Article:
Published in 1925 and given to my grandmother as a Christmas present when she was a child, this is one of my favourite books. Every time Christmas comes around I have to get it out and have a read of the story about the little girl who travels on the northern wind to find the Christmas star that the evil count has cursed. It’s a wonderful book and I cherish this illustrated version of it.

5. What is the newest book on your bookshelf?
Strange the Dreamer by Laini Taylor

I talked about this book in this www Wednesday-post, and it’s so good!! You should definitely read it, right here, right now.

6.What is the longest book on your bookshelf?
Bringing back Les Miserables by Victor Hugo, here.
This book is too much book. What I’ve managed to get through is really good, it’s just a lot of book.

7.What is the shortest book on your bookshelf?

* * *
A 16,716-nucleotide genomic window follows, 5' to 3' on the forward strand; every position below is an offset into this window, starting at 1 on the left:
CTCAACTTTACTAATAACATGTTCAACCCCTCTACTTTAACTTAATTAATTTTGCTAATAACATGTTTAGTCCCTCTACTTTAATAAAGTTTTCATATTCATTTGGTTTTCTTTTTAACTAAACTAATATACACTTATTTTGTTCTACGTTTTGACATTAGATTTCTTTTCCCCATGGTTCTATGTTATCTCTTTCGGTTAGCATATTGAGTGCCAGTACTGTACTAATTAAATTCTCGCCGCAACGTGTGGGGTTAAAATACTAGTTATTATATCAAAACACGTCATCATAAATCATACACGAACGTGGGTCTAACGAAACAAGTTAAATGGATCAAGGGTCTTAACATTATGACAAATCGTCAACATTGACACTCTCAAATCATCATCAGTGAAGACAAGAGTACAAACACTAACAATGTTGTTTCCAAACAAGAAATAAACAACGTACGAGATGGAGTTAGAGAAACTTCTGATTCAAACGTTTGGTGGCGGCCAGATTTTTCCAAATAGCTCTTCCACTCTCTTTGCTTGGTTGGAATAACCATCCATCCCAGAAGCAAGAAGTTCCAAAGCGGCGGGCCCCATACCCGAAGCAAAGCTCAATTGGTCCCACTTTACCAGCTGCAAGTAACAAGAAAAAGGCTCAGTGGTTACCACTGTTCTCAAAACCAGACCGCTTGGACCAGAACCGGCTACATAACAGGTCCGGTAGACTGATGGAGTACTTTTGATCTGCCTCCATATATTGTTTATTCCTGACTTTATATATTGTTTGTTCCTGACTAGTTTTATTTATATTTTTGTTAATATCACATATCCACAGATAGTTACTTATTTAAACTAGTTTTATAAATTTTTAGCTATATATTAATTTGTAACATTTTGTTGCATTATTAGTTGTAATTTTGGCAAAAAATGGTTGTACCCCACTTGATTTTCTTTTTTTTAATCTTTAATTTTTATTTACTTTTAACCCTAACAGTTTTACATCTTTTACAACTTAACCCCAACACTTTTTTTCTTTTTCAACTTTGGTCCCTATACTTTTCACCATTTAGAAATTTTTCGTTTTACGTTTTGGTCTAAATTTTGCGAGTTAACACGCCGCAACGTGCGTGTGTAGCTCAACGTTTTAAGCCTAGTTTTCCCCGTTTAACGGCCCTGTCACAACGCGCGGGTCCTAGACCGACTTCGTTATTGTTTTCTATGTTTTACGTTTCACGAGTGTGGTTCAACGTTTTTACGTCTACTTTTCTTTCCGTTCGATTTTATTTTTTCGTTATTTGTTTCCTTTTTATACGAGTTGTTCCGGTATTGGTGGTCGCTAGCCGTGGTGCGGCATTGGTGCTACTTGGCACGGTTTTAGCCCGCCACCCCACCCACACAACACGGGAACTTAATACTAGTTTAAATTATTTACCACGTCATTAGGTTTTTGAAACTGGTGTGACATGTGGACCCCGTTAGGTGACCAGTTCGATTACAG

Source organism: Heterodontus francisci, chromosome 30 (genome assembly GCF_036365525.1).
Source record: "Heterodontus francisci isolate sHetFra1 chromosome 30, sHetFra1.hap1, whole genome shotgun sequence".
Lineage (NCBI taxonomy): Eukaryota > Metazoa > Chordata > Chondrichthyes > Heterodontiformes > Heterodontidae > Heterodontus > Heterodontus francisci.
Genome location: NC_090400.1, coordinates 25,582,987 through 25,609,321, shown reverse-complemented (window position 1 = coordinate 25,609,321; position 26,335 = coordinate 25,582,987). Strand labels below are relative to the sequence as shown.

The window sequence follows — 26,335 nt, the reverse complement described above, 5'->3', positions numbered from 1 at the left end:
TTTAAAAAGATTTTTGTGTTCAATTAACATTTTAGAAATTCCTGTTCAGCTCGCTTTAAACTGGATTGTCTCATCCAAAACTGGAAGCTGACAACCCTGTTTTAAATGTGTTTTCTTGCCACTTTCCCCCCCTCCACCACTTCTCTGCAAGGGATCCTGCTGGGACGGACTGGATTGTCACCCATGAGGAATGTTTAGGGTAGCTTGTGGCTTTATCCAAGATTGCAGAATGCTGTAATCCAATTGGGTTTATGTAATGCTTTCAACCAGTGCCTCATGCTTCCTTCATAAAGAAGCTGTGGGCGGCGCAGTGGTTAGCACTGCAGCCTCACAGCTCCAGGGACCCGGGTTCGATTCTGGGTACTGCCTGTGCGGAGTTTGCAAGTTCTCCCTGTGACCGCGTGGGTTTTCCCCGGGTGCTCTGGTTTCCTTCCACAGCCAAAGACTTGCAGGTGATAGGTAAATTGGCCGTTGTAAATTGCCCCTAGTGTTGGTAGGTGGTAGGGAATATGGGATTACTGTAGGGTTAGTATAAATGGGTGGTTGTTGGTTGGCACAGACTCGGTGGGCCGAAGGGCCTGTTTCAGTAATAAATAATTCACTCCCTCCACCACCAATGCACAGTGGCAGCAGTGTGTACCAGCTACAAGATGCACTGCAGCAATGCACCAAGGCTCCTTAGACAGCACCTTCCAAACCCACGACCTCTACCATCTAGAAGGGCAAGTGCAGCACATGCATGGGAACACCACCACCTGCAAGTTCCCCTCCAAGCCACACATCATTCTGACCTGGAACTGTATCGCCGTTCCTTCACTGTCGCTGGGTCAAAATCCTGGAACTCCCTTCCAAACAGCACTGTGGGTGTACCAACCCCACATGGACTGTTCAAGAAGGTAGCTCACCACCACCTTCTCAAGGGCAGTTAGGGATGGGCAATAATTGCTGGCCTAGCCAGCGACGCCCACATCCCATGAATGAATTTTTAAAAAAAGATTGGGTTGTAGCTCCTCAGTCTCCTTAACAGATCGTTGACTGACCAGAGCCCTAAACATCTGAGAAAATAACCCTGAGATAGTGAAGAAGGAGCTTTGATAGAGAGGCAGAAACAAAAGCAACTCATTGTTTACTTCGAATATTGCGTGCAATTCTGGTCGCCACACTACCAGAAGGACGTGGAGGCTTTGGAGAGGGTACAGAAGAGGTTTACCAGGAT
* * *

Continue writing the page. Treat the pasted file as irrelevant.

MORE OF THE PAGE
New American Best Friend by Olivia Gatwood

On the other side of that spectrum, this book could be a bit more book. Gatwood’s poetry is hard hitting and gritty, witty and smart, and the end of the book just leaves you with this longing for more like it.

8.What is the predominant genre on your bookshelf?
It’s either YA fiction or fantasy. Like, not high fantasy (even though I really enjoy high fantasy as a genre), more realist, modern fiction.

9.Have you done a bookshelf tour?
I have! It’s here if you wanna take a look!

10.Go on a random number generator and talk about the book that corresponds with that number.
I used this number generator, and got the number 199. This corresponds to the book
How to Kill a Mocking Bird by Harper Lee.

This was the first classic I read when I was about 16, and I remember really liking it. I’ve never read it again since, though. Might have to get on that sometime soon.